Under Part III – “Public Dialogue About Abortion in a Pluralistic Society,” it affirms:
The more attractive option seeks neither to flee nor to dominate situations of pluralism. It commits us rather to a process of engaging those who initially disagree with us on some issues, seeking to create an acceptable consensus wherever possible by building upon those truths on which we can reach agreement, while continuing to educate and persuade those who disagree with our convictions. The path of ‘proposing, rather than imposing’, was described by the great American Jesuit theologian of the past century, John Courtney Murray.
Some years ago, on this province’s behalf, Provincial Assistant for Social Ministries Mary Baudouin worked together with the Louisiana Catholic Conference to bring together ministry leaders in the areas of social justice and pro-life. I participated, and it was a transformative event. It did get tense at times! One of the outcomes was that leaders of the Houma-Thibodeaux Diocese who separately engaged in lobbying for social justice and pro-life issues in the state legislature, decided they would switch places, walk in their colleagues’ shoes and lobby for their issues. Amazing openness and solidarity!
Discussions about abortion quickly become polarized, with one side often categorizing abortion opposition as impinging on women’s personal moral choices, or simply as anti-women stances. This is inaccurate, as evidenced by the women who seek help for post-abortion syndrome in a Rachel’s Vineyard retreat. The best advocates and proclaimers of the truth that abortion hurts women are post-abortive women who have overcome their shame and are ready to speak.
Thoughtful people are disillusioned when politicians or others wave the “pro-life” banner, yet cut needed aid to impoverished and marginalized mothers, devoting a huge portion of the budget to the military and weapons. Sadly, in my experience, “pro-life” ministries, are not involved in helping the many pregnant women in migrant shelters or living in vulnerable situations.
Government budgets undoubtedly reveal priorities. As Jim Wallis of Sojourners has said, “A budget is a moral document.” It is jaw-dropping to see a pie chart of how the U.S. budget is sliced and used.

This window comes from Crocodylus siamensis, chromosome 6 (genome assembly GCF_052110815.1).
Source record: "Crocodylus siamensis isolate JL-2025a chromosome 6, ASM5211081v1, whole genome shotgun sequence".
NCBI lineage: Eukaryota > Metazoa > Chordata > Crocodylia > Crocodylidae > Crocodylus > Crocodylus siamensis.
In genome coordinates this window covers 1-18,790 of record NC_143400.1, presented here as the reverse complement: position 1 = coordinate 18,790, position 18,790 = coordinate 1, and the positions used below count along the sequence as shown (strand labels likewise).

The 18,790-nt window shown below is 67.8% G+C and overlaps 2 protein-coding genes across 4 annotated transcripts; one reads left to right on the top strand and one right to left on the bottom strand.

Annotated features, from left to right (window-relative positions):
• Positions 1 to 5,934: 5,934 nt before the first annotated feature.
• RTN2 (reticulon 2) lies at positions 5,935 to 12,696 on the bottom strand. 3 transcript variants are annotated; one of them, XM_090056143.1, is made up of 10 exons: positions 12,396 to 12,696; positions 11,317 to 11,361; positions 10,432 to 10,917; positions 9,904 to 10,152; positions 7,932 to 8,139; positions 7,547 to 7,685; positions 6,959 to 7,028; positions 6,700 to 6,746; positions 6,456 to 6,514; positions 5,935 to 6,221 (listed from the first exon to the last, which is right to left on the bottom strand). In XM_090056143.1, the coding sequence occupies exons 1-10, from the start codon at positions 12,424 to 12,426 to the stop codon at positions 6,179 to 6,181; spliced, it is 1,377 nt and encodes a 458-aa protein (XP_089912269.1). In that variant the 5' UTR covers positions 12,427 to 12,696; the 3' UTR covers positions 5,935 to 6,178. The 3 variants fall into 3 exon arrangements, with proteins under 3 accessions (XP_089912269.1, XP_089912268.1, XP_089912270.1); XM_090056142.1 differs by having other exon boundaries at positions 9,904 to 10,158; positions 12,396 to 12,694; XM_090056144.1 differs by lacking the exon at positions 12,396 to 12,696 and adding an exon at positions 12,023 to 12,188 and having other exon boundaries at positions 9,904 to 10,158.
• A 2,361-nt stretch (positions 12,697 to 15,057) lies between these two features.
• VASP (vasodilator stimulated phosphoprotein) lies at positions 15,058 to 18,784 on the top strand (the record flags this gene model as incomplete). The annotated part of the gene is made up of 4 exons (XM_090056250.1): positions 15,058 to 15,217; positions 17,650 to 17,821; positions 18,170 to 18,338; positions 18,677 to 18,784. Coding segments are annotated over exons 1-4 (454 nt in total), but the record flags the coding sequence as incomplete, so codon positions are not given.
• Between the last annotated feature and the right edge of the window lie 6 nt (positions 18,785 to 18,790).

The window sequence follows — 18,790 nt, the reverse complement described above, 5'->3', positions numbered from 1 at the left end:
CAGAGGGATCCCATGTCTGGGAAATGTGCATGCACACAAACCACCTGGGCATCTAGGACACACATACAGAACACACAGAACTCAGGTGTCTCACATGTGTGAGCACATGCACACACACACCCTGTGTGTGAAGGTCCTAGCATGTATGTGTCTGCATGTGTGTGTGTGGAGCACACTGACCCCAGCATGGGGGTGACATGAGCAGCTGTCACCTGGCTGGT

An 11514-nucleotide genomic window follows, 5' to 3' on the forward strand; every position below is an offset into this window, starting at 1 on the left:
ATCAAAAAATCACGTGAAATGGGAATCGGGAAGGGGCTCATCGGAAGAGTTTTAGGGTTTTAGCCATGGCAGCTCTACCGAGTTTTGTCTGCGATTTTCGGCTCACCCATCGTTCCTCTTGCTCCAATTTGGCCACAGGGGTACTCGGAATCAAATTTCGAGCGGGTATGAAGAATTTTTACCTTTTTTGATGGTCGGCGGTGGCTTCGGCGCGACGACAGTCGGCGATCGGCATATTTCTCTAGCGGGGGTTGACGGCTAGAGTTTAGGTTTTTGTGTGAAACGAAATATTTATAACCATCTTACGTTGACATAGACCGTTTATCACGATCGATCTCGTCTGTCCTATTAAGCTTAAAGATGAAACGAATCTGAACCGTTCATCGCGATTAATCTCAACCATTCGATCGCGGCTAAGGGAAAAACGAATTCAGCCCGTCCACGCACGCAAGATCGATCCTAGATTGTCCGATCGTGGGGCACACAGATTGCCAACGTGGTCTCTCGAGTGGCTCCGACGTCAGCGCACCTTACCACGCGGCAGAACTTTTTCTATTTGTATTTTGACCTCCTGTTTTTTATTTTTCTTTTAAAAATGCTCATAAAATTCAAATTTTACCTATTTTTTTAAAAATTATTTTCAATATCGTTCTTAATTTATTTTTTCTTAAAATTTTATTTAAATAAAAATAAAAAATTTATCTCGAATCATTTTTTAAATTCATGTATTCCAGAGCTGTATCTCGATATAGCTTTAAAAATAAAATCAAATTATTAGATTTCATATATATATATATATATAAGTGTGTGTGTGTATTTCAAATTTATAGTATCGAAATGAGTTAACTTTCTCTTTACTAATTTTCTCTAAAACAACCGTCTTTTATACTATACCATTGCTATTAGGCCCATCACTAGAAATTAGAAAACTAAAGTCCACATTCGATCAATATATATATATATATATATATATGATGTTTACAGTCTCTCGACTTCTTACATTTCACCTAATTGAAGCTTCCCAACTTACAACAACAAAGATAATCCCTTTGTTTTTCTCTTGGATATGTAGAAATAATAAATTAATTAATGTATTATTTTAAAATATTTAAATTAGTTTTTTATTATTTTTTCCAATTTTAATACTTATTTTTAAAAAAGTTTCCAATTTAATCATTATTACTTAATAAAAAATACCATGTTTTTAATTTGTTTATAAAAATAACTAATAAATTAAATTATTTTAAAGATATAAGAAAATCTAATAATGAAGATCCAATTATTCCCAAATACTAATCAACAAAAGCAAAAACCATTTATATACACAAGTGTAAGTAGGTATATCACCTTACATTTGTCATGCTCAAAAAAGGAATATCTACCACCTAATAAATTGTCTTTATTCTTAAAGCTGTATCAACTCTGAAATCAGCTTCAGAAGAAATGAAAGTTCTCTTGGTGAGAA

As a conscientious Catholic, one can become frustrated when a political candidate is truly in favor of helping marginalized and vulnerable persons in society but has nothing to say about abortion at any stage of the pregnancy. The inconsistent ethic of life erodes his/her credibility. As a bumper sticker announced, “I am a pro-life, anti-war voter … where are our candidates?”
We should work toward reconciliation, to bring union of minds and hearts to the many good people working on these issues of life. Can we find scriptural and humanitarian common ground? We must rise above the politics of all this, even the labels of liberal and conservative, and truly discern what is Gospel and part of the Church’s consistent ethic of life.
Pope Francis emphasizes fostering human encounter as a way to break down barriers, dilute stereotypes and convert the heart. Encounters among peoples, with genuine openness and humility, will surely crumble barriers and stereotypes, and bring new life and hope. We must see the other also as a son or daughter of God with whom I may disagree, but probably agree with on more than I might suspect.
We’ll only be credible when we are truly committed to respect for life, in all stages and in all situations where it is disrespected. Let us pray for and let us work for comprehensively pro-life individuals, communities, churches and cultures. Let’s walk through the narrow door which widens our heart and recovers our sight.
Fr. Rafael Garcia, SJ, is pastor of Sacred Heart Church in El Paso and also ministers to migrants and asylum seekers.